As a child, Dylan Baca learned about his rich Native American heritage by spending time with family. Visiting Cibecue, Arizona where his mother’s family is from, he’d walk with his beloved great-grandmother around her land, finding pottery pieces, beads, and arrow heads in the corn field. One day, walking with his grandmother, aunt and great-grandmother, his grandmother picked up a very beautiful shard of pottery beneath a huge black walnut tree. She handed it to small Dylan, saying ‘never forget where you came from.’ Dylan says these words have defined his life and secured his connection to his culture and history, as he struggled with his own identity as a interracial child, reaffirming his position belonging not just to one people, but to several.
It was as the Pinetop-Lakeside, Arizona teen, a member of the White Mountain Apache tribe and also part Navajo, now 18-years-old and a rising high school senior, grew in his community, that he noticed discrimination against his family, and inequities Native Americans face nationwide.
“Native Americans are an overlooked population within the U.S., vastly ignored for the most part. Personally, I’ve been shielded from the discrimination and stereotypes, but I have witnessed discrimination affect family members. It hurts. Why does one person feel that their race is more superior to another? We’re all people. It made no sense (at the time). It still doesn’t make sense.”
Determined to spotlight those disparities and erase stereotypes, Dylan founded Indigenous Peoples’ Initiative in 2019, advocating for Native Americans, raising awareness about the indigenous peoples’ experience and joining hands with others to promote change for marginalized groups experiencing adversity. His first priority, working to abolish Christopher Columbus Day, a national holiday that has transformed into a controversial celebration for some, as modern historians have exposed a legacy of brutality and violence committed by the explorer.
“Since time immemorial, Native Americans have been seen as savages of the U.S., even referred to that in founding documents, the term ‘redskins’ was used. (Since then,) treaties have been broken with the U.S. government. These are important factors to understand. Native Americans were in the U.S. first before any settlers came. Our organization focuses on removing Columbus Day and replacing (the day) with Indigneous Peoples’ Day, because that heritage reflects colonization, something that is deeply painful for Native Americans.”
First lobbying and providing education for a more positive narrative for indigneous peoples to ensure that educated policy decisions are made by those in power, Dylan is also working to form partnerships with and share messages of organizations like National Congress of American Indians, Missing and Murdered Indigenous Women and the Indigenous Peoples’ Caucus. His volunteerism with Indigenous Peoples’ Initiative became a rapid response effort once the Covid-19 pandemic struck, as marginalized populations across the country were disproportionately devastated by the deadly virus.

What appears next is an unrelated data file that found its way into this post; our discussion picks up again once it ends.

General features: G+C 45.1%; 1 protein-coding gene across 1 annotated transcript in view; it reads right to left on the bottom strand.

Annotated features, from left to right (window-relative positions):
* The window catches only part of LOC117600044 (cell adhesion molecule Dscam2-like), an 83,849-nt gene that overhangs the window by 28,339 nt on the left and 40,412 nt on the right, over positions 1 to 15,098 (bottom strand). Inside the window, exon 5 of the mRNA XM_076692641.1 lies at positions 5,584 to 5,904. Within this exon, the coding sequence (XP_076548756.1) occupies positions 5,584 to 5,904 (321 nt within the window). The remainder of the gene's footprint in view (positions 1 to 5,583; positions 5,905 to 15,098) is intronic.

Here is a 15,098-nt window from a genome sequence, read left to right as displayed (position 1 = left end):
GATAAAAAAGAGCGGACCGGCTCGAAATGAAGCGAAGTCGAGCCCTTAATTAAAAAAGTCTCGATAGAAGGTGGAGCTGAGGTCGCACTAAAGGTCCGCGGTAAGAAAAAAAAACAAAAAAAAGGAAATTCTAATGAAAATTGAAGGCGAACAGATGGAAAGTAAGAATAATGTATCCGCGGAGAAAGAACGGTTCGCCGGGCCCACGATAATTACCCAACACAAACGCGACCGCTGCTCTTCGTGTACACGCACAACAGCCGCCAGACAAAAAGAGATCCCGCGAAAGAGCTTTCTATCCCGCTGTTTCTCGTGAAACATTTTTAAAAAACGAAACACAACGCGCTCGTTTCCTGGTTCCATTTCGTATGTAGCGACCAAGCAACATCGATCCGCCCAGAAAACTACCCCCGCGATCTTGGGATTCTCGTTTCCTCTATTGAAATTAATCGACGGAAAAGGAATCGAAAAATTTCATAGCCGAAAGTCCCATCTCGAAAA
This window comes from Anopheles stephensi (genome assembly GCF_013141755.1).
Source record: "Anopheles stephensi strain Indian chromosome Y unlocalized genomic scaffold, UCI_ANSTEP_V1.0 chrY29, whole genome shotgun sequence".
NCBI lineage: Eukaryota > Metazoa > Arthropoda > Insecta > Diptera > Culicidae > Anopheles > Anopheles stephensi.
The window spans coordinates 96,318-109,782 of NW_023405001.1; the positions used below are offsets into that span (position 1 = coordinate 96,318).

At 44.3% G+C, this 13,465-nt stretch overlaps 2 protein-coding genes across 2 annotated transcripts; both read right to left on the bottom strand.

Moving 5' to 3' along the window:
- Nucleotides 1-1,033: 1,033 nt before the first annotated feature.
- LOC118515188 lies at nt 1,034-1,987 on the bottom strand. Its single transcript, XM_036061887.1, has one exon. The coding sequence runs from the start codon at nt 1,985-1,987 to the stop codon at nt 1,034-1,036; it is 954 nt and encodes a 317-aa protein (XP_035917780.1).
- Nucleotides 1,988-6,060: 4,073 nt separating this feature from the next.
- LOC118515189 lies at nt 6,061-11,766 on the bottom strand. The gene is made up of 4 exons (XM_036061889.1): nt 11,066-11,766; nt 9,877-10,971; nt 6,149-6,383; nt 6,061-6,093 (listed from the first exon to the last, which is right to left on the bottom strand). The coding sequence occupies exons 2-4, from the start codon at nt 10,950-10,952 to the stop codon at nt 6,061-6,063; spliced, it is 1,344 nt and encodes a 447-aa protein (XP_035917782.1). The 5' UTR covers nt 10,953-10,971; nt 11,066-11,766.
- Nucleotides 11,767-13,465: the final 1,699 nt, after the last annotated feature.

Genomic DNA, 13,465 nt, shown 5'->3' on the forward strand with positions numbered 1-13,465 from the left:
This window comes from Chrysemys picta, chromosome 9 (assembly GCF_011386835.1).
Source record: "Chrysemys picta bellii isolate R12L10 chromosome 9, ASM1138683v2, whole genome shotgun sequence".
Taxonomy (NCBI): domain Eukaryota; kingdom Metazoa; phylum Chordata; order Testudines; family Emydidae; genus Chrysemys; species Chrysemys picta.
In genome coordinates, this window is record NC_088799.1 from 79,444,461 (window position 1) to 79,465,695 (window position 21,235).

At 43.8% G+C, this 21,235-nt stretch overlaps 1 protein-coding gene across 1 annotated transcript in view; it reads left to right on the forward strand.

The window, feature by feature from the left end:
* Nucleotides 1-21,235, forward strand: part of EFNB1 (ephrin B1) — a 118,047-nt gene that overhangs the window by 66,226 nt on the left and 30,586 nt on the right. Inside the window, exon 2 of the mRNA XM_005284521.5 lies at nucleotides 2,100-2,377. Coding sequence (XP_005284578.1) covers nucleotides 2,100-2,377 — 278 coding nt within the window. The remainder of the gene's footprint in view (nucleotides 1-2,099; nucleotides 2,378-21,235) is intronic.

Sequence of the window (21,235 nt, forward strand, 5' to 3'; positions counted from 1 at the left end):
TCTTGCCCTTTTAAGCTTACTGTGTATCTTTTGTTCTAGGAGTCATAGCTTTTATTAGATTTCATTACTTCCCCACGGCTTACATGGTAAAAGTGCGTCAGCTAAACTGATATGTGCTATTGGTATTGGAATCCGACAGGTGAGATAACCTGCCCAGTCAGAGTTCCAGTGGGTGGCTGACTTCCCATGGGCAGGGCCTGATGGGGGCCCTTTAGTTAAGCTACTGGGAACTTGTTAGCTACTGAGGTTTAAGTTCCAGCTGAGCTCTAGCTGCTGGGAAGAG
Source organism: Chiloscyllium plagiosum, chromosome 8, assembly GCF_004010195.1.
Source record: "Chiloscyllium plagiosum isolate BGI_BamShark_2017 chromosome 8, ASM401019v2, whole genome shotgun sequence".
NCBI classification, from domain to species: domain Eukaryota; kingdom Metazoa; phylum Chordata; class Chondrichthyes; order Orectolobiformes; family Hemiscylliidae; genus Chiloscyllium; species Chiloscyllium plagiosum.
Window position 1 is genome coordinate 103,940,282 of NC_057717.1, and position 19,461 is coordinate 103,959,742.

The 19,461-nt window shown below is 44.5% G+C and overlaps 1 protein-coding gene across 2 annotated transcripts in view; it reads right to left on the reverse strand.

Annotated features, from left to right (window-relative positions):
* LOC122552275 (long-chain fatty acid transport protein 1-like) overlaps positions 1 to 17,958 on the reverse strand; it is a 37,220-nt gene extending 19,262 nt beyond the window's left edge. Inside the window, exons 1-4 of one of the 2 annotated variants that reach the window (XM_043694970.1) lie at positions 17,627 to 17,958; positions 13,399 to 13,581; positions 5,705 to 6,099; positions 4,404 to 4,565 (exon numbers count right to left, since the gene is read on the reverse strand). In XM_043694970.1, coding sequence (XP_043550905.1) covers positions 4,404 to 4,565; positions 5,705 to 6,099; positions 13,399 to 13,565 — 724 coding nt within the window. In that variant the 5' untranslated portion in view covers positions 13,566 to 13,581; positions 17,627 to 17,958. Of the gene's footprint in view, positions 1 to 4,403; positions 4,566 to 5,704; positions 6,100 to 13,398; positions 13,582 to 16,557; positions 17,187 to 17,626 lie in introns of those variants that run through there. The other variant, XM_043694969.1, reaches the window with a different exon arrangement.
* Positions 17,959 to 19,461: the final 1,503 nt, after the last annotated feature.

Distributing donations for EMS, fire department, Whiteriver Police Department, jails, doctors, and people within the community in need of supplies, Dylan got life-saving PPE like N95 masks for the Johns Hopkins Center for American Indian Health and first responders, in addition to donated supplies for the White Mountain Apache tribe Covid-19 Distribution Center like food, toys, hand sanitizer, gloves and masks. Dylan is now helping to cut out gowns for first responders who are in need of them.
The assistance has been critical for populations who are often scraping by on the reservation where the virus has run rampant, says Indigenous Peoples’ Initiative vice president Madeline Jones, many living without running water or electricity. Madeline, a classmate of Dylan’s who lives in neighboring Lakeside, Arizona, says her own experiences with discrimination have motivated her desire to advocate for equality.
“We’re all in this together. We must stick together and help each other out so we can eventually be equal with everyone. I’m mixed with black and white. Seeing my family being called the N-word, having people hold their purse tighter when they walk past, is just horrible. For Native Americans, it’s almost the same. They were ripped off their land and had to move away from where they were living.”
Saying volunteerism is his way to do something bigger than himself, Dylan is working on the 2021 legislative session at both the state and federal level to continue his efforts on Indigenous Peoples’ Day, and remains committed to providing essential resources to his community during the pandemic. On recent nationwide protests against discriminatory policing, Dylan says while the fabric of the U.S. is changing at a rate we’ve not seen in recent history, the country still has much progress to make.
“While I have faith in the American people and it is my hope to be put out of a job, I do not believe that is realistic,” says Dylan. “While the United States has changed over many decades, there are still many different forms of systemic racism that still exist and affect minority communities daily. It is my hope that as a people, we can put our differences aside and work together with cooperation and mutual respect for one another to make this nation one that truly aligns with democratic principles. Until then, I will continue to work to end stereotypes and systemic racism within marginalized communities.”
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